Boy labelled 'attention seeking' actually had aggressive brain tumour
A boy who was labelled "attention seeking" was actually suffering symptoms caused by a brain tumour.
Arthur Ridout, three, is now undergoing gruelling treatment. He complained of dizzy spells, nausea as well as headaches for months but his parents say doctors dismissed him.
His mum said she repeatedly took him to hospital but received no answers. She was just told to 'keep an eye on him' after taking him to the family's GP over concern about her son's constant dizziness.
After two months going back and forth to the GP, Arthur was finally diagnosed with an aggressive medulloblastoma - the most common type of cancerous brain tumour in children. His dad Simon Ridout, 39, is now fundraising for the Brain Tumour Research charity.
Arthur's symptoms first began to show at nursery back in December 2021 where staff noticed he was unstable on his feet and needing more naps. He was even sent home with sickness numerous times.
Cattle farmer Simon, who lives in East Chelborough with his wife Lauren, and sons Arthur, and Fred, five, said: "More awareness needs to be raised and I’m keen to do whatever I can to help. It’s been a life-changing few months for my family and it’s given me a new perspective on everything.
"Before Arthur’s diagnosis, I spent a lot of my life working and probably not enough time with my wife and children. I’m re-assessing everything now and family life will definitely be prioritised."
Arthur was referred to a paediatrician after a second visit to the GP but before he could be seen, he was rushed to A&E after falling ill in the park with Lauren on February 5.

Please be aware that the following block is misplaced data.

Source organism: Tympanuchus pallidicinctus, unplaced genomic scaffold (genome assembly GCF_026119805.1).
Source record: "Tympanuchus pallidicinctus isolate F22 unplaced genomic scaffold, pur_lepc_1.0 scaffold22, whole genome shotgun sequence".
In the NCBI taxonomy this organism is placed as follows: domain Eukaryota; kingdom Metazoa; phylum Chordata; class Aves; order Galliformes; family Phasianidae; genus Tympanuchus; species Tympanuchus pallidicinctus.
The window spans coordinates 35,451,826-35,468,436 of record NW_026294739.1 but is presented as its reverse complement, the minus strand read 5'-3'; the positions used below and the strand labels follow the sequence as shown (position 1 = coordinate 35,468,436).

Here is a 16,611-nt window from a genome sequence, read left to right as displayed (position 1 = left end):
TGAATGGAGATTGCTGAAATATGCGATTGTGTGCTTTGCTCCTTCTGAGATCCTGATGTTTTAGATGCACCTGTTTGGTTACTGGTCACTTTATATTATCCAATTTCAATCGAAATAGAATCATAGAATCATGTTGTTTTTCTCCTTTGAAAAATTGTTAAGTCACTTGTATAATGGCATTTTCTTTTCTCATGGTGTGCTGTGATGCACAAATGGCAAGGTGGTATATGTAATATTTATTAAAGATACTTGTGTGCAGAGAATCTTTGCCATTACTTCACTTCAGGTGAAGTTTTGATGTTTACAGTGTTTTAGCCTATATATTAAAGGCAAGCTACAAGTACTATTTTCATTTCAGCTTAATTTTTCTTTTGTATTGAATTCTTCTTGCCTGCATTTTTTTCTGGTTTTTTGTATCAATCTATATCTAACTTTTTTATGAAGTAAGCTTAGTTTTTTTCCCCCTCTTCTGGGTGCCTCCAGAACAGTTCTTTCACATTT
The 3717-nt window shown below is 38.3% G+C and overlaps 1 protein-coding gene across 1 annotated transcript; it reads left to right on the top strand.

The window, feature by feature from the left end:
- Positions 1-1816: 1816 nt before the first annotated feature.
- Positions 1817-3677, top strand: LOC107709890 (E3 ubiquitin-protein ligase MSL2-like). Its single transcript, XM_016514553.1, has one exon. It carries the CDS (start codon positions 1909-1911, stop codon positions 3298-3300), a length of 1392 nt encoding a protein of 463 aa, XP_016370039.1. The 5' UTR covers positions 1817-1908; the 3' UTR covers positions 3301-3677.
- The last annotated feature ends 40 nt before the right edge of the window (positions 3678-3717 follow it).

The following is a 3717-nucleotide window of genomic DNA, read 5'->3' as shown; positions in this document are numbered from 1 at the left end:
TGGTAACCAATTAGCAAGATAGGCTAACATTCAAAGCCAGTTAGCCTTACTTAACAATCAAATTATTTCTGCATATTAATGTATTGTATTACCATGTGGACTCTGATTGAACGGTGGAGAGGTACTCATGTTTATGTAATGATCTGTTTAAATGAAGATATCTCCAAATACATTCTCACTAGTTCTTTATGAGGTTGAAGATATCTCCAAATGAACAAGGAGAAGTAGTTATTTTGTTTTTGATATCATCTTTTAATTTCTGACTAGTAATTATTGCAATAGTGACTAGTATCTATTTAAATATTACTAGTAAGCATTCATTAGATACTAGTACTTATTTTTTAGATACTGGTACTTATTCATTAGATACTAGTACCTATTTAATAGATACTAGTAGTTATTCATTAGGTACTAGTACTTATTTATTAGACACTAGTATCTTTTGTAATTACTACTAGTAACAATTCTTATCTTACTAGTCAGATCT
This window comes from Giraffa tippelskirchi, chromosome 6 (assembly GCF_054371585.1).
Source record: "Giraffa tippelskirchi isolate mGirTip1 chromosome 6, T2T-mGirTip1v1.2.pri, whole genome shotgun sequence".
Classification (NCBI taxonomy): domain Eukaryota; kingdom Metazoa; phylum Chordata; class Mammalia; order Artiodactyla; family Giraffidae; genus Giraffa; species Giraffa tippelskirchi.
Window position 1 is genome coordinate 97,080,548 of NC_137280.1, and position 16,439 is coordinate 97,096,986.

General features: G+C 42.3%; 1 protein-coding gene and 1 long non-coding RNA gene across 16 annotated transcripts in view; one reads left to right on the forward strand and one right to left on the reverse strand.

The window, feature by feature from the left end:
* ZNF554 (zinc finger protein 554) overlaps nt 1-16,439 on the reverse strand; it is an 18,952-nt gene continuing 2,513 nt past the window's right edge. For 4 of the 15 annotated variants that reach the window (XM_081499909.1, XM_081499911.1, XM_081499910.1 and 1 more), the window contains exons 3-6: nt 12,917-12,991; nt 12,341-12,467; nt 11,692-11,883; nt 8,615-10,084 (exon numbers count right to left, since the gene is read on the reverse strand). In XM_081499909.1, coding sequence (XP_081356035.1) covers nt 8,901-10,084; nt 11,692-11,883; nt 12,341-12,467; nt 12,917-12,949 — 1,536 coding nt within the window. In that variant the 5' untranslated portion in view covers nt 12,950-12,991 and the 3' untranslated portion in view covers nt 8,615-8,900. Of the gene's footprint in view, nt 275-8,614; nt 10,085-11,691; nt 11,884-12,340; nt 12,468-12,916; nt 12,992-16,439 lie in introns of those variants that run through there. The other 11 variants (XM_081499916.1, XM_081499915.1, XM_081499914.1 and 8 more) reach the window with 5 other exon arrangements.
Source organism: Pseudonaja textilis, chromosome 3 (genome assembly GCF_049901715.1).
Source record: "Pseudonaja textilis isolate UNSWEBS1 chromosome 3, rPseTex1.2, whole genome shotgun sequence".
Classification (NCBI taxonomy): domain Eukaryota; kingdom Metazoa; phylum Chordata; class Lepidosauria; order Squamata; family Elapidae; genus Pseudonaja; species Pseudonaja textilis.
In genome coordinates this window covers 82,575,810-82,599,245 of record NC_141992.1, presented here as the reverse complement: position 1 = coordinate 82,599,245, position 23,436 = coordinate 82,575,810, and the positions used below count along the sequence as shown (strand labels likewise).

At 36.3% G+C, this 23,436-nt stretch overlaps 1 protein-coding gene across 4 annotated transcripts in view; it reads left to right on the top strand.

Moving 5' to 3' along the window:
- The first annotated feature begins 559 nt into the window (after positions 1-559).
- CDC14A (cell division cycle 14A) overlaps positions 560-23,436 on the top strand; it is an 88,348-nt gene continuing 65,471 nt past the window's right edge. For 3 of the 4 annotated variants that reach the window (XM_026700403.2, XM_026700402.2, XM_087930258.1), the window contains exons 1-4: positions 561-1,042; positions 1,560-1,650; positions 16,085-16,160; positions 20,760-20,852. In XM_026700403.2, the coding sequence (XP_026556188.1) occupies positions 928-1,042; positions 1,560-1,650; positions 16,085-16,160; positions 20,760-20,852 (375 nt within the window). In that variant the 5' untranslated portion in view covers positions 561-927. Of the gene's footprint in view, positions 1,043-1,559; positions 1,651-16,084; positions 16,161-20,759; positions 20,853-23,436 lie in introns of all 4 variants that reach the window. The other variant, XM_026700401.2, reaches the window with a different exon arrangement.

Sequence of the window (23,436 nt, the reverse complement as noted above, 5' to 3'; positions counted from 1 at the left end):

Simon added: "Lauren went down a slide with him on her lap and when they got to the bottom, he was dizzy and wanted to lie down in the dirt. When they got to A&E, they saw a few different medics and one of them suggested that Arthur could have been attention-seeking, which made us really cross."
Arthur returned to the hospital two days later to see an optometrist and had a scan the following day where his parents were finally told what had been making their little boy ill. The scan revealed Arthur's symptoms had been caused by a brain tumour the size of a plum called an aggressive medulloblastoma.
Simon said: "It was a huge shock. We did a lot of crying. They sent us in an ambulance up the M5 to Bristol Royal Hospital for Children. When we got there, we met a surgeon, who explained that Arthur’s tumour was causing hydrocephalus, a build-up of fluid resulting in pressure on the brain."
The toddler endured five lumbar punctures in five weeks to confirm no spread of the cancer to his spine before undergoing emergency surgery to relieve the cranial pressure on February 8.
Two days later, the brave little boy was back in theatre for a 13-hour operation to remove the tumour. Although the surgery was a success, he developed posterior fossa syndrome - a common occurrence with the removal of medullablastoma in children.
He had to learn to eat, talk, move and walk again. After a gruelling six week course of head and spine radiotherapy, brave Arthur can now move around using a walker and is starting to form sentences again. However, the fight is far from over for Arthur who will soon start eight rounds of chemotherapy to prevent the tumour growing back.
Simon, who confesses he is 'unfit', is taking part in the Brain Tumour Research 'Jog 26.2 Miles in May challenge as he said: "We’re so proud of him.
"The fundraiser is definitely a challenge for me; although I’m physically strong, I’m not a runner. I thought people would find it amusing to see a 6ft, 18 stone, farmer running around the fields and footpaths of rural Dorset. I haven’t done any running since school and even then, I was quite lazy.
"Aside from the comedy element of my running challenge, there’s a very serious message about the severe lack of funding for brain tumour research, which I’m hoping to get out there."
Community development manager for Brain Tumour Research, Mel Tiley said: "Arthur’s story is a stark reminder of how indiscriminate brain tumours are, affecting anyone at any time. We’re determined to improve the shocking statistics surrounding the disease and are grateful for supporters like Simon who, by taking part in challenges like this, will enable us to continue funding vital research and, ultimately, find a cure. We wish Arthur the best of luck for the next stage of treatment and are thinking of him and his family at this time."